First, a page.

Tuesday, March 19, 2013

Century Plates- Senior Research Project

(This post is going to focus heavily on technical aspects of lithography. You've been warned.)

The plate on the press after roll-up
In addition to the near constant visiting artists and editioning in my spare time I’ve been working on my senior research project. Each Tamarind master printer candidate chooses a subject that they will study and write a report on during their training period to be completed in addition to working with artists. Around the time I started Dwight Pogue from Smith College in Massachusetts had mailed us a few Century Plates to try out. Century Plates are a relatively new product Pogue has been developing for some time that are thicker than aluminum plates, available in a variety of sizes, and are supposed to be re-grainable hundreds of times and hold all the detail of a regular ball-grained aluminum plate. Needless to say, this would greatly reduce on the cost (especially to students) while doing multiple run lithographs and at the cost of nearly one aluminum plate they practically pay for themselves. Pogue and his students have been testing the plates for some time now using Pogue’s other products to process the plates (namely, BioSolut as a replacement for lithotine and acetone, and BioLac for a shellac/lacquer base). I wanted to make sure that traditional materials like lithotine and traditional shellac worked just as well.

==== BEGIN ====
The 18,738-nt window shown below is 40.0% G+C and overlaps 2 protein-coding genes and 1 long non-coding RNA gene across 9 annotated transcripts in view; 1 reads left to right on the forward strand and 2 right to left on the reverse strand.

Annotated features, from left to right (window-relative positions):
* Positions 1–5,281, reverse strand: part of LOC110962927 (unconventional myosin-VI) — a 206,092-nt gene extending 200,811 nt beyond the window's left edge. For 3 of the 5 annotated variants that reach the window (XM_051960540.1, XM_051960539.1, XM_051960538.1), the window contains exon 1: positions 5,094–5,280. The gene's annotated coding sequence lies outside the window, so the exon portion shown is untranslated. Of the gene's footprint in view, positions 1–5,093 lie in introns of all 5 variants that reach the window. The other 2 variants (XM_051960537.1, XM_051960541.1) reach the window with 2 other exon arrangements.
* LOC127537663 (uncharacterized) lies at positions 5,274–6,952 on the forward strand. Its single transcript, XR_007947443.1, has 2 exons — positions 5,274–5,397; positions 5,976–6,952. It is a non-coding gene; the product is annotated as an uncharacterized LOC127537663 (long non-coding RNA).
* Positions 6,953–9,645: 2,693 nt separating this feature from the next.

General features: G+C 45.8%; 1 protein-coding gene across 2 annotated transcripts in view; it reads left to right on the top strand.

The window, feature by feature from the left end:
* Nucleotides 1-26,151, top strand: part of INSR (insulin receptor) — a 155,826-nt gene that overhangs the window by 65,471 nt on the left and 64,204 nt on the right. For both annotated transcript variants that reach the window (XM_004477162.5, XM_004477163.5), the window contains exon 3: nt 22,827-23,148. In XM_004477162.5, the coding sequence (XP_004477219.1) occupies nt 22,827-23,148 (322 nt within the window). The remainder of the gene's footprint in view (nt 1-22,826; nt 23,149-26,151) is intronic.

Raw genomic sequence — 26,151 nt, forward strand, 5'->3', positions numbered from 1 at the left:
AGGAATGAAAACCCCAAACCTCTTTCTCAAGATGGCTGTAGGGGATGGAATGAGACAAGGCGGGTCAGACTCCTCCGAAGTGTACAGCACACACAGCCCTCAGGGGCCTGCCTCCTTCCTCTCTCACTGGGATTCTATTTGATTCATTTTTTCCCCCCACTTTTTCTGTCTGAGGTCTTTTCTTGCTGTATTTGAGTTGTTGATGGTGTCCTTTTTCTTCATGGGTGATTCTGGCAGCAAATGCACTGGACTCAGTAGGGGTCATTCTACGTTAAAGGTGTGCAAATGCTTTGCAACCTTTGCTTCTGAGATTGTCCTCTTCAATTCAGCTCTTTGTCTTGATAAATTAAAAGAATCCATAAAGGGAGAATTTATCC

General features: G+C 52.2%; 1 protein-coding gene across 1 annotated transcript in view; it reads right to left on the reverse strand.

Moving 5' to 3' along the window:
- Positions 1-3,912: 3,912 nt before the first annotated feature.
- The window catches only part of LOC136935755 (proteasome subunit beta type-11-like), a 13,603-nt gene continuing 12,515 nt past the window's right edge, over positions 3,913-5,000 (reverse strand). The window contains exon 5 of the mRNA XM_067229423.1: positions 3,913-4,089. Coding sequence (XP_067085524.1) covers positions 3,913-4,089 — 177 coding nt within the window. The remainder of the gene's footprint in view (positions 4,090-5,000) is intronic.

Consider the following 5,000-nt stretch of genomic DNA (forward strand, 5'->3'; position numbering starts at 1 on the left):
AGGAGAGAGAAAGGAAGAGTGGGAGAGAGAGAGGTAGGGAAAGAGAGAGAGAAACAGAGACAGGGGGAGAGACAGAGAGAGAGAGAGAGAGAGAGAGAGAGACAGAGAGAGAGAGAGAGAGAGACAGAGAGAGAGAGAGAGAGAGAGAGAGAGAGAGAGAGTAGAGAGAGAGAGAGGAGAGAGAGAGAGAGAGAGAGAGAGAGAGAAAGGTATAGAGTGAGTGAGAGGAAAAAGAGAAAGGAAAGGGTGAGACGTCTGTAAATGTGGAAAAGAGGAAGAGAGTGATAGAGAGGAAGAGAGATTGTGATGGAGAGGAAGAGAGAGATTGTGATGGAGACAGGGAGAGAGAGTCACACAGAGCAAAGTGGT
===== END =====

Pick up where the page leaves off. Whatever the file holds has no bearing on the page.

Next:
What is also pretty awesome about these plates are the three different ways they can be resurfaced to hold images. The plate can be “renewed” by removing the old image with lithotine, rubbing with Bar Keeper’s Friend for a few minutes, rinsed, and rubbed with an abrasive sponge with a little pile of each kind of grit (80 through 220), and abrading the surface to make the plate like new. It can be “restored” by removing the old image with lithotine, and rubbing with Bar Keeper’s Friend, rinsed, and rubbing with just the abrasive sponge (80 to 220 grit depending on what kind of image is desired). It can also be “refreshed” by removing the old image with lithotine, and rubbing with Bar Keeper’s Friend.

Material tests on the plate before etching and first roll-up

My plan is to try each type of resurfacing with a variety of drawing material: Korn’s pencil 1-5, Stone’s pencil 1-5, Korn’s crayons 0-5, autographic ink, Stone’s tusche concentrate with a dark, medium and light wash, Korn’s rubbing crayon in hard, medium and soft, spray paint, sharpie marker, and industrial sharpie marker. The same materials will be used on each resurfacing, starting with a “renewed” surface, with a small edition (20 sheets) being pulled in black with a leather roller, and again in red using a composition roller. 

So far I’ve tried the “renew” method, since the plate that I received was new without an image on it, I cleaned and grained it according to Pogue’s method just to ensure it was at a proper “renew” state. My first concern was how incredibly smooth the surface was, despite ‘graining’ it. I knew immediately that water retention was going to be a challenge, especially at Tamarind, which not only is in a desert, but also has a ventilation system that keeps fresh air circulating.  My first etch was straight tannic acid, moved around for a few minutes before being buffed in. After an hour the ink was removed with lithotine and put into a butyl based shellac that we’ve been using at Tamarind with success for a few years.